Aloe castanea (Cat's Tail Aloe)

The Cat's Tail Aloe can grow into a small tree (2 to 3 metres tall) with a single main trunk at ground level with several spreading branches higher up or can be pruned to enhance lower branching to form a dense shrub-like mass.

Name & classification

Botanical name:
Aloe castanea

Common names:
Cat's Tail Aloe (English); Katstertaalwyn (Afrikaans)

Plant family:
Asphodelaceae (as-foh-del-AY-see-ee)
- Includes genera Aloe, Asphodelus and Kniphofia

Plant categories:
Trees; Shrubs; Cacti and Succulents


Name derivation & history:
The common name refers to the bronze-orange flower spikes, which are held upright and resemble the shape of a cat's tail.

The specific epithet 'castanea' is the Latin word for "chestnut" in reference to this aloe's brownish colored flowers.

Pictures


Features

Leaf habit:
Evergreen

Height:
4 metres

Width:
3 metres

Has thorns

Plant shape:
Left to its own devices, the Cat's Tail Aloe forms a single large stem which branches higher up to form a large shrub or small tree.

Leaf description:
The leaves can reach 1.5 metres long with the older leaves persisting along the trunk providing a "skirt" with the margins armed with firm, small, brown teeth.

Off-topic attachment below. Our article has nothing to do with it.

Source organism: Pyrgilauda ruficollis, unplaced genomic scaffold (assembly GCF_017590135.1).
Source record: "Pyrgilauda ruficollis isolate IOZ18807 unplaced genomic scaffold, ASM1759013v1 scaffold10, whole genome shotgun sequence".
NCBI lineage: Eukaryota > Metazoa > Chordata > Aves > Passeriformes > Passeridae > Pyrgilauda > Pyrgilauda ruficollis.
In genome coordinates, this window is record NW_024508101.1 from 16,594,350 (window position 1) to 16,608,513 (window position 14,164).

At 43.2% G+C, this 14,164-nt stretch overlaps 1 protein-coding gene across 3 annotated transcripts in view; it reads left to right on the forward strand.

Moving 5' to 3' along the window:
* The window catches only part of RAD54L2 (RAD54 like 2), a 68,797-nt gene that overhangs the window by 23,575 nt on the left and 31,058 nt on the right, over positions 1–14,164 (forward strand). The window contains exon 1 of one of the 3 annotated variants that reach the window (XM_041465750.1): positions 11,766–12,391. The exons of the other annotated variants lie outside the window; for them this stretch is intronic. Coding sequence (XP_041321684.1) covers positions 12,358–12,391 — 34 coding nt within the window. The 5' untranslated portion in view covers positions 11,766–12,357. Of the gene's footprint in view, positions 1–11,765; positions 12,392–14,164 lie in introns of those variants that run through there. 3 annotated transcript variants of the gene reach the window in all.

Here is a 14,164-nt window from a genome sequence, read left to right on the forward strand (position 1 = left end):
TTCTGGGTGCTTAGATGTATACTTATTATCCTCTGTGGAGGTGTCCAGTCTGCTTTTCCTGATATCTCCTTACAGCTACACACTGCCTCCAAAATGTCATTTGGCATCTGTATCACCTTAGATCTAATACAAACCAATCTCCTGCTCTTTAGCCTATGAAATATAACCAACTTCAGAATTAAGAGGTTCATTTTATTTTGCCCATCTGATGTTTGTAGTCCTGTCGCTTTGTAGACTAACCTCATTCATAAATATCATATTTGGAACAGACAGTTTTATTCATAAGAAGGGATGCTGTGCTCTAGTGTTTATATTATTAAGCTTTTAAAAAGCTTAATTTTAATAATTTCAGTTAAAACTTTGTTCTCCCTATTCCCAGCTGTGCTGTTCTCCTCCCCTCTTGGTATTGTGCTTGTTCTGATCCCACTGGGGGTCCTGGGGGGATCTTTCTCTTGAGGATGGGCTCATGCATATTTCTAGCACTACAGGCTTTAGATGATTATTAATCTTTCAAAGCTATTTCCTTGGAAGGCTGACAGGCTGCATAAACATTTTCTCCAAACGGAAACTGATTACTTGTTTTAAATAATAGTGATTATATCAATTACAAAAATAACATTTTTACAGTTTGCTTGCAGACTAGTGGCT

Flower description:
The blooms, which appear in mid-winter, are an unusual color of dark orange-brown and are formed along the curled and snake-like inflorescence, hence the common name Cat's Tail Aloe. The nectar of this plant is an unusual brown color.

Flowering months:
June to July

Habitat

Natural distribution:
This aloe is native to the North Eastern South Africa from Witbank in Mpumalanga province north to Polokwane in the Limpopo province.

Water requirements:
Waterwise (little water required)

Frost tolerance:
Semi-hardy to hardy (tolerates a fair amount of frost)

Light conditions:
Sun

Other Characteristics

Drought resistant
Wind resistant
Has non-aggressive roots
Suitable for growing in containers
Low maintenance

Edibility & Toxicity

We have no confirmation that any part of this plant is edible
We have no confirmation that any part of this plant is toxic, however we urge caution as this information may be incorrect.

Ecology

Interaction with physical surroundings:
Like most aloes, when in flower the Cat's Tail Aloe is very attractive to birds and insects.
Attracts birds
Attracts insects

Other information

Cultivation:
Plant this aloe in full sun, even in desert heat, in a well-draining soil. It is drought tolerant but seems to bloom better if planted in rich soil and given some summer water.

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